By Kerry Chan ’15 and Sabrina Liang ‘15
Gong hay fat choy! January 31, 2014, officially begins the year of the horse, according to the lunar calendar. Lion dances, dragon dances, bang snappers, silly string cans, party poppers, and Chinese New Year themed parade floats fill the streets as people celebrate Chinese New Year.
Chinese New Year originated from stories about a beast called “Nian.” In general most variations of this story said Nian terrorized villages and ate livestock and children. A wise man advised villagers to make loud noises with drums, firecrackers and to hang red papers to scare Nian. This is how red became a lucky color. The villagers got rid of Nian and this date became what is known as Chinese New Year or Spring Festival.
This myth should not be confused with the Chinese zodiac myth. The Chinese zodiacs represent your personality traits based on the year of birth. The order of the animals in the zodiac was based on a race where the rat tricked the rest of the animals and came in first place. The horse won seventh place.
It is a common misconception that Chinese New Year is a one day celebration. This is not the case; Chinese New Year is celebrated for 15 days. The most important days are the first, second, and last. The first day represents the welcoming of the gods of the heavens and earth. On the second day, Chinese people pray to their ancestors and gods. The last day is the lantern festival, when lanterns are lit to worship Buddha.
Before Chinese New Year starts, households clean, decorate and prepare for Chinese New Year.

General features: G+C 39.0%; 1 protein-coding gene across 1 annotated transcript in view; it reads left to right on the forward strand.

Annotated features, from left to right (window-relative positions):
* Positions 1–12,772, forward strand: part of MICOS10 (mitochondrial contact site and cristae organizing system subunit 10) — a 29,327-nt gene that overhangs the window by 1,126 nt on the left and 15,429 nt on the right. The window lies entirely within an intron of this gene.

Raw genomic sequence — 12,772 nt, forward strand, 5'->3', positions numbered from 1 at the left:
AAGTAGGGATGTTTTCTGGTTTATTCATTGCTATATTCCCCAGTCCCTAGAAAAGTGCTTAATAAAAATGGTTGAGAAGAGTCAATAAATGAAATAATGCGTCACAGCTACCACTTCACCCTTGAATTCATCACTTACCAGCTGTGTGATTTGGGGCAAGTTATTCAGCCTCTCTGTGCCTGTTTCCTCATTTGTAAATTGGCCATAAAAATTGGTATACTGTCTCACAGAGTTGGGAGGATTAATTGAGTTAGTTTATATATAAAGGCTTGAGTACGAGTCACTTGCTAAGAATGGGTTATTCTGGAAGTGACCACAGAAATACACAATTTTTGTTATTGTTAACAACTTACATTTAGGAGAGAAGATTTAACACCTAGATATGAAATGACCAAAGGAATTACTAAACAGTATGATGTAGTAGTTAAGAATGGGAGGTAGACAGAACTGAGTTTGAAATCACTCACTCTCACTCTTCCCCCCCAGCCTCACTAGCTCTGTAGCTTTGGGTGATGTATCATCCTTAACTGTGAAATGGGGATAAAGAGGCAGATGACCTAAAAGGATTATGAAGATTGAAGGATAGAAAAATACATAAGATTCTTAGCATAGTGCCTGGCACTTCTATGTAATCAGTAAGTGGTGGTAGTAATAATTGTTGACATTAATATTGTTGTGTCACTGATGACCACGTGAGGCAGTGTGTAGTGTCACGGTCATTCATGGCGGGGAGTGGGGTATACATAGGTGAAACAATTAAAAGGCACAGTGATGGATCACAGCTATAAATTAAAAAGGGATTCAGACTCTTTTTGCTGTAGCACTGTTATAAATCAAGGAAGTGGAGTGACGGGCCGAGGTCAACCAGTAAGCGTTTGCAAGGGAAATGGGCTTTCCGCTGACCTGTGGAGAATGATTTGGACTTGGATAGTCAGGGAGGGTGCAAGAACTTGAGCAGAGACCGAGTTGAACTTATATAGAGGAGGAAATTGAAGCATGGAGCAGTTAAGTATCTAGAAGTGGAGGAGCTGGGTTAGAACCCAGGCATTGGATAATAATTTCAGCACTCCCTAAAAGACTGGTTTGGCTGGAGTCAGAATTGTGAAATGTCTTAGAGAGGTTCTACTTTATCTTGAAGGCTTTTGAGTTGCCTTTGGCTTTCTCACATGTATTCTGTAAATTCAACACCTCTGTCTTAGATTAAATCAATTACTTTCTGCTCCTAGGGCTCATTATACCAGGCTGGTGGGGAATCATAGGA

“It’s a tradition,” said Andrea Lee ’17. “Before, my family
and I clean and after I dress nicely and eat in a restaurant or at home.”
According to tradition many foods are eaten to promote health, happiness and wealth. For example, people eat jiaozi, fried dumpling filled with peanuts and sugar as a token of good fortune. Tangyuan, a type of glutinous rice flour dumpling, represents family togetherness and happiness. Fa Gao or prosperity cupcakes bring prosperity. Mandarins are symbols of wealth and good fortune.
“I had a family gathering at my aunt’s house this year, and we had a feast,” said Samantha Sing ’15. “I like Chinese New Year because I got to spend time with my family.”
Chinese New Year brings family members together. It is a day to worship deities and ancestors, to wish for happiness in the New Year. However, to most of the younger generation this is a holiday when kids receive money in a red envelope, a symbol for good luck .
Richard Wu ’15 said, “I mostly look forward to getting red envelopes. Our generation doesn’t really care about the history.”
Every Chinese New Year there are parades in New York City, in places like Canal Street, Eight Avenue, and Flushing.
“I think it’s a good way for people of other cultures to experience Chinese culture,” said Sunita Rakkhal’15. “Because this country is so diverse, hosting parades is a good way to see other cultures.”